If you find it hard to predict which songs are destined for pop-chart success and which will flop, try asking a computer.
After analyzing the attributes of more than half a million songs released over a period of 30 years, a computer algorithm was able to sort the successful songs from also-rans with an accuracy of up to 86%.
A team of mathematicians from UC Irvine described how — and why — it accomplished this feat in a study published in Wednesday’s edition of the journal Royal Society Open Science.
“There is something magical about music,” wrote the team, which was led by students Myra Interiano, Kamyar Kazemi and Lijia Wang. “Scientists have been trying to disentangle the magic and explain what it is that makes us love some music, hate other music and just listen to music.”
For the purposes of the study, the UCI team considered a song a “success” if it made it onto the Top 100 Singles Chart in the United Kingdom between January 1985 and July 2015. They compared these successes with all other songs that were released in the U.K. during that time period.
This data classified songs according to 12 acoustic properties, including whether they are sung by a man or woman, are happy or sad, and are acoustic or electronic, among other attributes. Songs are also categorized according to their mood and genre, such as hip-hop, blues, country and house music.
Less than 4% of songs in the entire sample found their way onto the Top 100 Singles Chart. To see what set these songs apart, they employed a machine learning method known as the “random forest” algorithm to crunch through all the data.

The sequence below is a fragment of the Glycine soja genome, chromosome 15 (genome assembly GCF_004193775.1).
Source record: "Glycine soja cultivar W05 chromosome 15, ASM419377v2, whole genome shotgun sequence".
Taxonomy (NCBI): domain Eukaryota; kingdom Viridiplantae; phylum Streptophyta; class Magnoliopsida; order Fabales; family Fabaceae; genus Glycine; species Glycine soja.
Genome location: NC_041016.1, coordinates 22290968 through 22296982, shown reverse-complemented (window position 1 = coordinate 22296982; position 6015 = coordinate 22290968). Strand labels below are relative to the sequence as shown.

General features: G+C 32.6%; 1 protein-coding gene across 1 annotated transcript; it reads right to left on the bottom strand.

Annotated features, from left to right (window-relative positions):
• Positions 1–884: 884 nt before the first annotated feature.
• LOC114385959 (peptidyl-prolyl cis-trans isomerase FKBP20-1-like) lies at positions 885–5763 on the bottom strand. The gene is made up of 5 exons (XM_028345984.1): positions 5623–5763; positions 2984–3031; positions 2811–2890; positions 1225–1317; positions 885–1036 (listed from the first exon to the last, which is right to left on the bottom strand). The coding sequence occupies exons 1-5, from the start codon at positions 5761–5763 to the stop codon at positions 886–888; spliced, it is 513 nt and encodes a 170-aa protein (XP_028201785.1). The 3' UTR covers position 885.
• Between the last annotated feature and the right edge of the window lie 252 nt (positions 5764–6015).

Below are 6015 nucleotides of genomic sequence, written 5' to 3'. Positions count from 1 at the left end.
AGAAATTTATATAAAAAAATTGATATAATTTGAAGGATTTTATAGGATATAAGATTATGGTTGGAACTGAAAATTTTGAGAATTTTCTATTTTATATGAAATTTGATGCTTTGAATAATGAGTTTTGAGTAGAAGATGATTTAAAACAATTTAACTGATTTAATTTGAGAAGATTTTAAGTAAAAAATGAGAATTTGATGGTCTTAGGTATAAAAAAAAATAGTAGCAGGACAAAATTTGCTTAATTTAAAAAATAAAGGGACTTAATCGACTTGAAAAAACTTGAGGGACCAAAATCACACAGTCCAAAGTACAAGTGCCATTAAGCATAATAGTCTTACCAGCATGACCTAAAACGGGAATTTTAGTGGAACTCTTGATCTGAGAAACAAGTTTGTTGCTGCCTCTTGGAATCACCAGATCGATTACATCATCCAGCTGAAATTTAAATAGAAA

Sure enough, some noteworthy patterns emerged.
“Successful songs are happier, brighter, more party-like, more danceable and less sad than most songs,” the team wrote.
That may sound like an obvious recipe for pop-music success. But it actually went against the dominant musical trends.
Over the decades, songs exhibited “a clear downward trend in ‘happiness’ and ‘brightness,’ as well as a slight upward trend in ‘sadness,’” the study authors reported. “The public seems to prefer happier songs, even though more and more unhappy songs are being released each year.”
That observation matched up with previous studies of song lyrics that found they contained fewer “positive emotions” and made more references to loneliness and social isolation as the years went by.
“It is interesting that, in this particular instance, acoustic characteristics of songs indicate similar patterns to those uncovered in lyrics,” the researchers wrote.
In addition, the successful songs in a given year tended to be less “male” than other songs released at the same time, according to the study.
To test the strength of their algorithm, they asked it to assess 1,052 songs that were released in 2014 and predict which of them charted and which of them were also-rans.
When the algorithm used song data from 2009 to 2013 as a guide, it was able to make the correct guess 75% of the time, the researchers reported.
The accuracy got even better when the researchers included a non-acoustic variable — the “superstar” factor.
An artist was deemed a superstar if he or she had a song on the charts in the previous five years. In a given year, somewhere between one-half and two-thirds of successful songs were from superstar artists. That compared with no more than 2% of songs in the larger pool that didn’t make the charts.
When the purely acoustic data were combined with the superstar data, the algorithm correctly identified successful songs 85% of the time. The accuracy improved to 86% when the algorithm trained itself on songs going back to 2004.
Even with this success rate, there are still limits on what computers can do, the team cautioned.